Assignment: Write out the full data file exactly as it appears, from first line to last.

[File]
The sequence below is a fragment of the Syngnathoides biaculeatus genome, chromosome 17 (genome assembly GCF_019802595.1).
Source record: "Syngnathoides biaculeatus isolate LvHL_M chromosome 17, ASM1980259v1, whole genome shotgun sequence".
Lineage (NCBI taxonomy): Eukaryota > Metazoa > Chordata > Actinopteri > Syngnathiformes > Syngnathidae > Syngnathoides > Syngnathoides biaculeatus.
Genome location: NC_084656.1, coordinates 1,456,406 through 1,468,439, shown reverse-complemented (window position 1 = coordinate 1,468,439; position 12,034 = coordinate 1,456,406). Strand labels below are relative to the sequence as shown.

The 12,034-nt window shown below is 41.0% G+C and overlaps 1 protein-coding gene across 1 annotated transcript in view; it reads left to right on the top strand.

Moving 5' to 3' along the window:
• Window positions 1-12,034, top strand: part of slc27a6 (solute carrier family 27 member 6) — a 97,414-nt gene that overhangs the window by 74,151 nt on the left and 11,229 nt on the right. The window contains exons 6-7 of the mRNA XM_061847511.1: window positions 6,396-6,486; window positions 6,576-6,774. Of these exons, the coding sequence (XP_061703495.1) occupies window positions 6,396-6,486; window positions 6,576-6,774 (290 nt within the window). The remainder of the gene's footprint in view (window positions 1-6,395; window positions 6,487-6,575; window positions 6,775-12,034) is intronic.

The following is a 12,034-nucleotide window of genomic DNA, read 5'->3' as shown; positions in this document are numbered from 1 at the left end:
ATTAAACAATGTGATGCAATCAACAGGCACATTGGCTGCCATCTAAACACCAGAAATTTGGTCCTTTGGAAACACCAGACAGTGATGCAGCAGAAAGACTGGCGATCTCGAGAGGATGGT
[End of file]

The sequence below is a fragment of the Syngnathoides biaculeatus genome, chromosome 17 (genome assembly GCF_019802595.1).
Source record: "Syngnathoides biaculeatus isolate LvHL_M chromosome 17, ASM1980259v1, whole genome shotgun sequence".
Lineage (NCBI taxonomy): Eukaryota > Metazoa > Chordata > Actinopteri > Syngnathiformes > Syngnathidae > Syngnathoides > Syngnathoides biaculeatus.
Genome location: NC_084656.1, coordinates 1,456,406 through 1,468,439, shown reverse-complemented (window position 1 = coordinate 1,468,439; position 12,034 = coordinate 1,456,406). Strand labels below are relative to the sequence as shown.

The 12,034-nt window shown below is 41.0% G+C and overlaps 1 protein-coding gene across 1 annotated transcript in view; it reads left to right on the top strand.

Moving 5' to 3' along the window:
• Window positions 1-12,034, top strand: part of slc27a6 (solute carrier family 27 member 6) — a 97,414-nt gene that overhangs the window by 74,151 nt on the left and 11,229 nt on the right. The window contains exons 6-7 of the mRNA XM_061847511.1: window positions 6,396-6,486; window positions 6,576-6,774. Of these exons, the coding sequence (XP_061703495.1) occupies window positions 6,396-6,486; window positions 6,576-6,774 (290 nt within the window). The remainder of the gene's footprint in view (window positions 1-6,395; window positions 6,487-6,575; window positions 6,775-12,034) is intronic.

The following is a 12,034-nucleotide window of genomic DNA, read 5'->3' as shown; positions in this document are numbered from 1 at the left end:
ATTAAACAATGTGATGCAATCAACAGGCACATTGGCTGCCATCTAAACACCAGAAATTTGGTCCTTTGGAAACACCAGACAGTGATGCAGCAGAAAGACTGGCGATCTCGAGAGGATGGT